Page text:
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Last Updated: 6/28/2018

Liens

A lien is a legal claim filed with the Office of Secretary of State or county recorder. It allows us to take real (homes, land) or personal property (jewelry, bank accounts, cars) to pay your debt. Whether you are an individual or a business, we may file a lien at any time and add a charge of $30 to file and release it. (See Minnesota Statutes, section 270C.63 and section 16D.08.) We will release the lien when it is paid in full with secured funds. If you pay any other way, it is released 30 days from the day we receive your payment.

If we filed a lien on your real property and:

  • you want to sell it, the lien attaches to all proceeds of the sale
  • you die, the property becomes part of your estate and the lien remains attached to the property
  • there are multiple owners, the lien only affects the person whose name is on the lien
  • it is owned as a joint tenant, and the joint tenant dies, the lien on the deceased owner ends
  • it is owned as tenants in common, and one dies, their share of the property goes to the heirs, not the remaining owner, and the lien remains attached to the property

Why did you transcribe (copy) my lien?

We transcribe liens between counties when:

  • you move to a new county
  • we find real property in another county

Does a lien have a Statute of Limitation (SOL)?

Yes, we must file a lien within five years of the assessment date. If your debt is the result of a Commissioner Filed Return (CFR), the five-year period begins with the date we assessed the CFR.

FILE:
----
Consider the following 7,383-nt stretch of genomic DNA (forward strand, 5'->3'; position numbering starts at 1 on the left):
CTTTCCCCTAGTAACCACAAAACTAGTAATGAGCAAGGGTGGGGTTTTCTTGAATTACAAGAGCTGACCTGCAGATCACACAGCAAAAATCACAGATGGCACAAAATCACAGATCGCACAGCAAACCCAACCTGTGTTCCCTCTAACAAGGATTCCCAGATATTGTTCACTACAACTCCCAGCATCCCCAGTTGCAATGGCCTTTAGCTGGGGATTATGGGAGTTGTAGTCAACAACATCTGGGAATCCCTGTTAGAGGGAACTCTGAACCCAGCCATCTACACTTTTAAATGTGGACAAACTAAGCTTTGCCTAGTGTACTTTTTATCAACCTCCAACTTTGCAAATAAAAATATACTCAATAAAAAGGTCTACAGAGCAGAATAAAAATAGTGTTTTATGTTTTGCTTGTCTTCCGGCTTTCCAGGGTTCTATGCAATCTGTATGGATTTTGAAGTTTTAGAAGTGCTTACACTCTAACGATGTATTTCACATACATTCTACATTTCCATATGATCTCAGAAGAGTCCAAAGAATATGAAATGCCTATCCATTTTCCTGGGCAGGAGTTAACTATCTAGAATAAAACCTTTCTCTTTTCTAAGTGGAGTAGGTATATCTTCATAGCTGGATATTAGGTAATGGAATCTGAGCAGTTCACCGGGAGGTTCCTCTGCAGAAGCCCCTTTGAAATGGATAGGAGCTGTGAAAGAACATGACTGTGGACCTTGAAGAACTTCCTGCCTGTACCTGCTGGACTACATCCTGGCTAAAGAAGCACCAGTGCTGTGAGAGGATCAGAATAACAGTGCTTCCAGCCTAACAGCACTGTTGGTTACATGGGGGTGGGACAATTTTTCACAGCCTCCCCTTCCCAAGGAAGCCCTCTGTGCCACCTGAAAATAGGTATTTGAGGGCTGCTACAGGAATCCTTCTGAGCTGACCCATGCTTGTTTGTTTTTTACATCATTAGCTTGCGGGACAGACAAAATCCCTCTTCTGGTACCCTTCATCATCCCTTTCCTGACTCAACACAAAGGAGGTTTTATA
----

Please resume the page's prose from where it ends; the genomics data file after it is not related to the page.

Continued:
A lien extends the SOL for us to collect your debt by 10 years from the date the lien was recorded. Prior to the lien expiring, we must renew it, otherwise, we cannot take collection actions. (See Minnesota Statute 270C.63, subdivision 9.)

What if I believe the lien was filed in error?

If you believe we filed the lien in error, you may request an Administrative Review. If we determine it was filed in error, we will release the lien. (See Minnesota Statute 270C.63, subdivision 15.)

What if I filed for bankruptcy?

We cannot file a lien on your property when you are in bankruptcy.

A bankruptcy extends the SOL to file a lien for debts that are not discharged. However, it does not extend the time to renew liens that were filed before the bankruptcy.

I need my lien released but I cannot pay the debt in full. What can I do?

If we filed a lien and you:

  • want to refinance your mortgage, you may ask for a lien subordination. A subordination puts a new mortgage or UCC1 document at a higher debt priority over our lien. This does not prevent us from taking other legal actions to collect your debt.
  • sold your home or equipment and there is not enough equity to pay your debt in full, you may ask for a partial lien release. The partial release will detach the lien from the new owners, but it stays attached to you until it is paid in full. Without a partial release, the lien stays with the property.